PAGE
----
Thursday, November 04, 2010

The Reinvention of Moxie Roosevelt by Elizabeth Cody Kimmel

reinventionSIDE NOTE: “Moxie” used to be a soda beverage that was known for having a powerful kick along with its sweet and bitter taste. The word moxie today derives from the soda name, and refers to someone with energy, pep, courage, determination, or know-how.

Moxie Roosevelt Kipper has one unique name –a name that conjures up a person full of spunk, energy, and zip. But to Moxie, her name is burden and a constant taunt. Moxie doesn’t think she’s spunky, or full of energy and zip; rather, she feels like an ordinary boring thirteen-year-old. But Moxie realizes she may still have time to transform or reinvent herself into an un-ordinary lively girl when she transfers to the all-girls’ boarding school Eaton Academy. Before starting at the new school, she has narrowed down her personality choices to the following:

  • DUCKI= a Detached, Unique, Coolly Knowing Individual
  • MEG= Mysterious Earth Goddess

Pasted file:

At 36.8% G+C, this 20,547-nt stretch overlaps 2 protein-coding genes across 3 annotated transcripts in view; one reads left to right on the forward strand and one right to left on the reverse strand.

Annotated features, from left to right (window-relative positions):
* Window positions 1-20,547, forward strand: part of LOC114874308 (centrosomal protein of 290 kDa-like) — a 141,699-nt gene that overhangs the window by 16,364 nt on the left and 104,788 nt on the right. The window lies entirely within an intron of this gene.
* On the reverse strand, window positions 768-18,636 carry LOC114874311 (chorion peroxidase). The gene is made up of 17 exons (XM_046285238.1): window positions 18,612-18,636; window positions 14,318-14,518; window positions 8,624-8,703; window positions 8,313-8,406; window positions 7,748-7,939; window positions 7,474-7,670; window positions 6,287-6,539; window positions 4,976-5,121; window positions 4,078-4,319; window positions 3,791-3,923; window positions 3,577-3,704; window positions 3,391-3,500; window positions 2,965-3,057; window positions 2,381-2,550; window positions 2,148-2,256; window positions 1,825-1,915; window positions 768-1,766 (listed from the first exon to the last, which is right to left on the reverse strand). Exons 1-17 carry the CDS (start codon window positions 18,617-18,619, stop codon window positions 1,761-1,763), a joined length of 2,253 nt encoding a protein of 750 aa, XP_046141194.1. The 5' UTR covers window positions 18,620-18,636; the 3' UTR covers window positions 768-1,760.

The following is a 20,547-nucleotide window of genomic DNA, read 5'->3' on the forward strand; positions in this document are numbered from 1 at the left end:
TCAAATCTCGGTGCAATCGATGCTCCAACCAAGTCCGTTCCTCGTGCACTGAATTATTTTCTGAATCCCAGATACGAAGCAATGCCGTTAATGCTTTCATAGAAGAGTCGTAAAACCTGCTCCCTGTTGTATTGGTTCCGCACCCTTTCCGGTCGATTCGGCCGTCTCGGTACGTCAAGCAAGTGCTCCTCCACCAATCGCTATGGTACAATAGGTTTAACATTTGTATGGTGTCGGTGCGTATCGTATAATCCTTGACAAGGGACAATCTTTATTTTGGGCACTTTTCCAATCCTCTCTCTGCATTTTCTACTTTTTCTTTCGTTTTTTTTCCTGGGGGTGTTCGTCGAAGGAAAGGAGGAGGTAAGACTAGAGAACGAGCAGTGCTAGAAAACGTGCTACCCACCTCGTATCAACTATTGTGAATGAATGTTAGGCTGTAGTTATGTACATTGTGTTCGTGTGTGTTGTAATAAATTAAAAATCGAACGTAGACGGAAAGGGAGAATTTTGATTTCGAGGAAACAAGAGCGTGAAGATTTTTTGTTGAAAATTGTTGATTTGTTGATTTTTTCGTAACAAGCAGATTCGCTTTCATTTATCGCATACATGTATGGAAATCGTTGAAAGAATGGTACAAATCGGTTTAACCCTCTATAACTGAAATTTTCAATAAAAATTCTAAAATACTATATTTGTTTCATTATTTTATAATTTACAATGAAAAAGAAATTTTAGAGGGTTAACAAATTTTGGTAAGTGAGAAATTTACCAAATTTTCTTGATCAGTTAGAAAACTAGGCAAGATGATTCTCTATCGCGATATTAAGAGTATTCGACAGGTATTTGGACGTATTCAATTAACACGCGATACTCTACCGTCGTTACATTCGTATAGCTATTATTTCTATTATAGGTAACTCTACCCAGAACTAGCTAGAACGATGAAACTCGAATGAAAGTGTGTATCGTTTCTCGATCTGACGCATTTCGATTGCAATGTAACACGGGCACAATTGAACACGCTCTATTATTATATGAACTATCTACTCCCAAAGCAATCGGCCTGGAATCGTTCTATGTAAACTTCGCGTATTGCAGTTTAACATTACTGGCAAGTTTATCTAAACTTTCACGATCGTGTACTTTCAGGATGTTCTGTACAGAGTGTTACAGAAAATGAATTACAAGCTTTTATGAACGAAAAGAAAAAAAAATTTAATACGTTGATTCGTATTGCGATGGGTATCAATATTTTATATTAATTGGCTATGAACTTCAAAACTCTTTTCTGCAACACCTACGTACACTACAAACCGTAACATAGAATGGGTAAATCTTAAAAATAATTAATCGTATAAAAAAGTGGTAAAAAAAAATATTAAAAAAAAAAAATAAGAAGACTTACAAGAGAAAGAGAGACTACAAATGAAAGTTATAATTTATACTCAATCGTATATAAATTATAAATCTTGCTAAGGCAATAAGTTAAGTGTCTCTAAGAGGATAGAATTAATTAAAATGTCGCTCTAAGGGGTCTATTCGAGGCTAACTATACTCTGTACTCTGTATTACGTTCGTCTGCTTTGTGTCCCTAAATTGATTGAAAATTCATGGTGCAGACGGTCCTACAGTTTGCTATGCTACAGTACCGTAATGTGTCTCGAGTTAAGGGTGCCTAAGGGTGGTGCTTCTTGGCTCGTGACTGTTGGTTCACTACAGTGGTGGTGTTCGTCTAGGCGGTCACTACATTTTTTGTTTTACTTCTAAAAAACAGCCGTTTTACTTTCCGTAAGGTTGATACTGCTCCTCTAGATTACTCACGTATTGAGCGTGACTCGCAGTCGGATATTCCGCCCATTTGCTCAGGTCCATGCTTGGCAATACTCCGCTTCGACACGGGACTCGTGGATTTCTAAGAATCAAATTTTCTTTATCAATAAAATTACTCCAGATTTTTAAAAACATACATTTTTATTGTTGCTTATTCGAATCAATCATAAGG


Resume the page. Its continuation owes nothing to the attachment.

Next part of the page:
• HHSE= Hale and Hearty Sports Enthusiast
  • ARA= Assertive Revolutionary Activist

Instead of picking one new personality, Moxie opts to mold herself to her audience, adopting a different personality with each of the many different groups of girls at the new academy. She has to keep a logbook just to remember which personality she's been using with whom! But as the story progresses, she finds it increasingly difficult to remember what she has said to whom and which role she needs to fill. It becomes exhausting, and she’s just barely holding it together until she realizes that her journal is missing. She's terrified it might land in the wrong hands. You can probably relate to Moxie –at one time or another we all tend to believe that other people's lives are more exciting than our own, and we want to make ourselves special, too. This book is filled with hilarious misadventures as Moxie embarks on her quest for identity. In the end, she realizes that true friends like you for who you are, and enjoy differences as well as similarities. Review by Lizzy Healy

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